Curriculum as job security and the demise of humanness

The curriculum in South Africa is preoccupied with the need to produce learners who will fill the ever-existing skills shortages. As such, there is an emphasis on skills development with  much of the curriculum’s energy used to produce competent learners, which in turn creates job security that is ideal for the  expectations of  parents and the corporate world. But it has come at a cost especially because less emphasis is placed on the human sciences as an integral part of a successful nation. It is critical that the school curriculum produces balanced learners who have the ability to perform well in subjects that gear them for jobs, but also placing value on the human sciences that cement good citizenship. Lufuno’s death is a reminder that a school curriculum that does not balance education that offers job security and inculcates humanness results in social trajectories such as school violence.

By the way, what did we say about religious education? 

The year 2008 saw the demise of religious education at most South African public schools. Very few schools still offer the subject. It was seen as useless, and debates arose in terms of which religion should be on the curriculum. While religious education had its problems like any other subject, no one can doubt its ability to teach morality, an integral part of humanity lacking in many ways at South African schools. Religion and its teaching reminds people of the relationship they have with a divine being yet calling for accountability on the treatment of fellow citizens. Now that the subject is not taught at school, learners are deprived of learning about social responsibility and being accountable to God for their actions. Morality, characterised by tolerance and peace, is lacking among many learners, hence the unending school violence. The South African school curriculum is limited by overemphasising natural sciences at the expense of subjects that belong to the human sciences, such as religion. Lufuno’s death is a reminder that morality in a curriculum is indispensable in reinventing education that benefits learners by inculcating  in them a high standard of morality.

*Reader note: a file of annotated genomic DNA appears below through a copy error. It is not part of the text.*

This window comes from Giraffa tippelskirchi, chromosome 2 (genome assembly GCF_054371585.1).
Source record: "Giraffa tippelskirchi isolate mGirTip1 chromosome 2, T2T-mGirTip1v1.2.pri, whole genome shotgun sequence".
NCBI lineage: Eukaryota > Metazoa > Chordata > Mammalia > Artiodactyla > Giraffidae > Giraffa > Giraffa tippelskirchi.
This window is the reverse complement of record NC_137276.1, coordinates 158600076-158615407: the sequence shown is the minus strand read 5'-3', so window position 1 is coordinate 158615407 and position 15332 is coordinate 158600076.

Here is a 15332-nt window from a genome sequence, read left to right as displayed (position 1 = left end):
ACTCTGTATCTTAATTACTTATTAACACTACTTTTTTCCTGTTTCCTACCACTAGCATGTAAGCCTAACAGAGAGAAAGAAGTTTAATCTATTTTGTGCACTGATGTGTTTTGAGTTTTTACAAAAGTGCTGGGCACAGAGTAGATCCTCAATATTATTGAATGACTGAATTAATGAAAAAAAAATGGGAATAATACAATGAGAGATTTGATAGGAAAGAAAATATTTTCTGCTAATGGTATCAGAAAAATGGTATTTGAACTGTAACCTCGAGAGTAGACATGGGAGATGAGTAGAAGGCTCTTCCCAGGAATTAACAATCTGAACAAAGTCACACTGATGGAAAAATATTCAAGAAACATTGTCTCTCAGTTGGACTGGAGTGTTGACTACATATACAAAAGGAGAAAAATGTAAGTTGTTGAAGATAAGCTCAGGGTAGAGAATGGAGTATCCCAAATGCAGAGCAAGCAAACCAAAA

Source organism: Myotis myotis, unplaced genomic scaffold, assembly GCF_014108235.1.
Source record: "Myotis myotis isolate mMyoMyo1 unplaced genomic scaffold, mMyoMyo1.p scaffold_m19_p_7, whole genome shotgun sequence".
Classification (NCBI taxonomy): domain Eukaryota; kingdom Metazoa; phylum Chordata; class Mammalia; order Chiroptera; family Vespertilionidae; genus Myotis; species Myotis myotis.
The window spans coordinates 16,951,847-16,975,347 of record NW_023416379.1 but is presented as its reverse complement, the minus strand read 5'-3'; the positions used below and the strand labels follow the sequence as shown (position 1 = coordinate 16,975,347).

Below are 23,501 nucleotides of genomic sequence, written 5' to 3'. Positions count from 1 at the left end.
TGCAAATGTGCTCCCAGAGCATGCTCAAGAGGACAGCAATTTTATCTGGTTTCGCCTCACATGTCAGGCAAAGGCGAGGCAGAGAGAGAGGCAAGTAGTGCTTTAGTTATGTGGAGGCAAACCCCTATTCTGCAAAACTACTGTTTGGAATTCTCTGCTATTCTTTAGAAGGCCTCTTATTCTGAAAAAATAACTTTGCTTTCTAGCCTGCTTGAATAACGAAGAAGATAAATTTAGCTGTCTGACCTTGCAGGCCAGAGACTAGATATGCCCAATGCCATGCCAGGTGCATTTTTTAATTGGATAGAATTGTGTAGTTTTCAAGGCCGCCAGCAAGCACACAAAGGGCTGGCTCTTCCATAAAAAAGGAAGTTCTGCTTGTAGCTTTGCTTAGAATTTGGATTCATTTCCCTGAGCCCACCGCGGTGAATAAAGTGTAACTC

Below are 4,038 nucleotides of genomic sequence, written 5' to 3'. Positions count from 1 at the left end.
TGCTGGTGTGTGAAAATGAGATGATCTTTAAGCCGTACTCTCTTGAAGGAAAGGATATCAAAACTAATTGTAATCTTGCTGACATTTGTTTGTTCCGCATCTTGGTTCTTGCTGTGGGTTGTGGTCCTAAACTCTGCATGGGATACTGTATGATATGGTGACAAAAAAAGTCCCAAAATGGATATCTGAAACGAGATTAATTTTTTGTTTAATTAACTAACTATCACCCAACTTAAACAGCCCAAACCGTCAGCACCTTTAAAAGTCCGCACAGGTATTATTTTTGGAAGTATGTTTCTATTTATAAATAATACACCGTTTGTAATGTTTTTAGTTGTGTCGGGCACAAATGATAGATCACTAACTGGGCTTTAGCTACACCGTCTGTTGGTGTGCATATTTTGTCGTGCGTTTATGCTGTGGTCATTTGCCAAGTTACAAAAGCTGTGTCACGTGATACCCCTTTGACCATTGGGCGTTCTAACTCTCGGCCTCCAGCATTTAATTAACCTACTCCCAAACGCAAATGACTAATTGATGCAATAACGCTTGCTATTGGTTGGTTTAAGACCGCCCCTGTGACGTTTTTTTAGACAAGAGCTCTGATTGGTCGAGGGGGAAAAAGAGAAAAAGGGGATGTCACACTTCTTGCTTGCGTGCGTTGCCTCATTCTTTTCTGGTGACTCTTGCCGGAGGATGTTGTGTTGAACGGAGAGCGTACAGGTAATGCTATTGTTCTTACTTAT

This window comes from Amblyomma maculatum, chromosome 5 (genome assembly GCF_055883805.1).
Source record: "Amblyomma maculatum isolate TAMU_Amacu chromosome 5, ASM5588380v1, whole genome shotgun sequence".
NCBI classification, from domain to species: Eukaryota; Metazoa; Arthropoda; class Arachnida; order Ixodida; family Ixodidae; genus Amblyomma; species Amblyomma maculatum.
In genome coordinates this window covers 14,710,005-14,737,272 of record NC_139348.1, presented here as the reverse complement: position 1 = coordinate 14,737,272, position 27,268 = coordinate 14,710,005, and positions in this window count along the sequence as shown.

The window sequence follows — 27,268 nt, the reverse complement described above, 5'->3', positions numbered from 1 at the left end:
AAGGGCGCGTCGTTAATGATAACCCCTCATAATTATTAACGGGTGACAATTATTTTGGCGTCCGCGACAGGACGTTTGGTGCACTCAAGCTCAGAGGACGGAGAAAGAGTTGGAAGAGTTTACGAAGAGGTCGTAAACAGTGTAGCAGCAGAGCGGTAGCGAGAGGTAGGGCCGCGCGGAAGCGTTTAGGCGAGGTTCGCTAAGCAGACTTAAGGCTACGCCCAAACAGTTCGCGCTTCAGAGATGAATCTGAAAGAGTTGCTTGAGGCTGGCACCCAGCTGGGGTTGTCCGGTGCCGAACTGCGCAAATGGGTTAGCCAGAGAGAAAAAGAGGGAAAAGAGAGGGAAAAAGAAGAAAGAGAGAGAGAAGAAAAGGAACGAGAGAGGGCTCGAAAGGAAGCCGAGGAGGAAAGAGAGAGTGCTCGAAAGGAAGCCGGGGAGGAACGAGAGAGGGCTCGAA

The suffering soul of the teacher: 

How far can teachers engage in the loco-parenting role? Seemingly, whenever teachers are confronted by the need to implement a loco-parenting role, they are met with resistance, anger, and ridicule. I remember a teacher who was blamed for combing learners hair at school. To me, the teacher was exercising her loco-parenting to make learners more presentable. However, some social media users saw her as an uncivilised teacher and unworthy to be in the schooling system. It is because of this, that teachers fold their hands and neglect the care role of a teacher. With reference to Lufuno, if teachers were allowed to exercise their loco-parenting role, I am sure they could have intervened in the conflict, as parents, and resolved the issue. But now since teachers have often been blamed for acting as parents within the schooling system, they have withdrawn their loco-parenting role, and we have lost Lufuno. Society should allow teachers to exercise a loco-parenting role within the confines of social justice, and care without the use of corporal punishment.

In conclusion, Lufuno’s story is disheartening, and unfortunately, there is nothing we can do to bring her precious soul back. But we have an obligation to society to continue problematising violence. The moment we teach learners that violence is normal, we pass on the mentality to the younger generation and each day we will continue to bury victims of school violence. Yes, today it’s Lufuno. Tomorrow it will be me  or you. Thus the school should be part and parcel of reinventing a society that values non-violent means to resolve conflict.

Opinion article by Dr Bekithemba Dube, School of Education Studies, University of the Free State (UFS).